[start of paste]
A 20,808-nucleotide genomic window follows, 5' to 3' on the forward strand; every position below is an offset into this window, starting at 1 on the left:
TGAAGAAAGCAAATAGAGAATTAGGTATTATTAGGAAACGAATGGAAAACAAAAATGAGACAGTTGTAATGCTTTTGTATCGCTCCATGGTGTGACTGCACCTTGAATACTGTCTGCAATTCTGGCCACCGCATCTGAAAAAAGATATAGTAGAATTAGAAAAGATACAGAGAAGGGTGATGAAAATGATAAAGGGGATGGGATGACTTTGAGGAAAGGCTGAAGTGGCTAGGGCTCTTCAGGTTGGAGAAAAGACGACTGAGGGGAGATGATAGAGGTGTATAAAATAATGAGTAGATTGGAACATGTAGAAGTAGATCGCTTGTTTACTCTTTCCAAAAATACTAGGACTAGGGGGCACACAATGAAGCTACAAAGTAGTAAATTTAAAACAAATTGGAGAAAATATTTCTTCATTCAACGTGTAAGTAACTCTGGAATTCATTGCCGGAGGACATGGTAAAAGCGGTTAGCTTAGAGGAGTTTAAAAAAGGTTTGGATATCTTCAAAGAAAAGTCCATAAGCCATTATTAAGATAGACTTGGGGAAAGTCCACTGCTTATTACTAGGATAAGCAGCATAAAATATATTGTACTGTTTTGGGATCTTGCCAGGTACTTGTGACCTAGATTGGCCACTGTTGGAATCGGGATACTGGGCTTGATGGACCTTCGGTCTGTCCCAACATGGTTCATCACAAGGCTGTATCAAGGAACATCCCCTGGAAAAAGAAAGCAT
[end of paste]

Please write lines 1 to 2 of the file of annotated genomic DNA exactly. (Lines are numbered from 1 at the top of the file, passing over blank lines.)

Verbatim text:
A 20,808-nucleotide genomic window follows, 5' to 3' on the forward strand; every position below is an offset into this window, starting at 1 on the left:
TGAAGAAAGCAAATAGAGAATTAGGTATTATTAGGAAACGAATGGAAAACAAAAATGAGACAGTTGTAATGCTTTTGTATCGCTCCATGGTGTGACTGCACCTTGAATACTGTCTGCAATTCTGGCCACCGCATCTGAAAAAAGATATAGTAGAATTAGAAAAGATACAGAGAAGGGTGATGAAAATGATAAAGGGGATGGGATGACTTTGAGGAAAGGCTGAAGTGGCTAGGGCTCTTCAGGTTGGAGAAAAGACGACTGAGGGGAGATGATAGAGGTGTATAAAATAATGAGTAGATTGGAACATGTAGAAGTAGATCGCTTGTTTACTCTTTCCAAAAATACTAGGACTAGGGGGCACACAATGAAGCTACAAAGTAGTAAATTTAAAACAAATTGGAGAAAATATTTCTTCATTCAACGTGTAAGTAACTCTGGAATTCATTGCCGGAGGACATGGTAAAAGCGGTTAGCTTAGAGGAGTTTAAAAAAGGTTTGGATATCTTCAAAGAAAAGTCCATAAGCCATTATTAAGATAGACTTGGGGAAAGTCCACTGCTTATTACTAGGATAAGCAGCATAAAATATATTGTACTGTTTTGGGATCTTGCCAGGTACTTGTGACCTAGATTGGCCACTGTTGGAATCGGGATACTGGGCTTGATGGACCTTCGGTCTGTCCCAACATGGTTCATCACAAGGCTGTATCAAGGAACATCCCCTGGAAAAAGAAAGCAT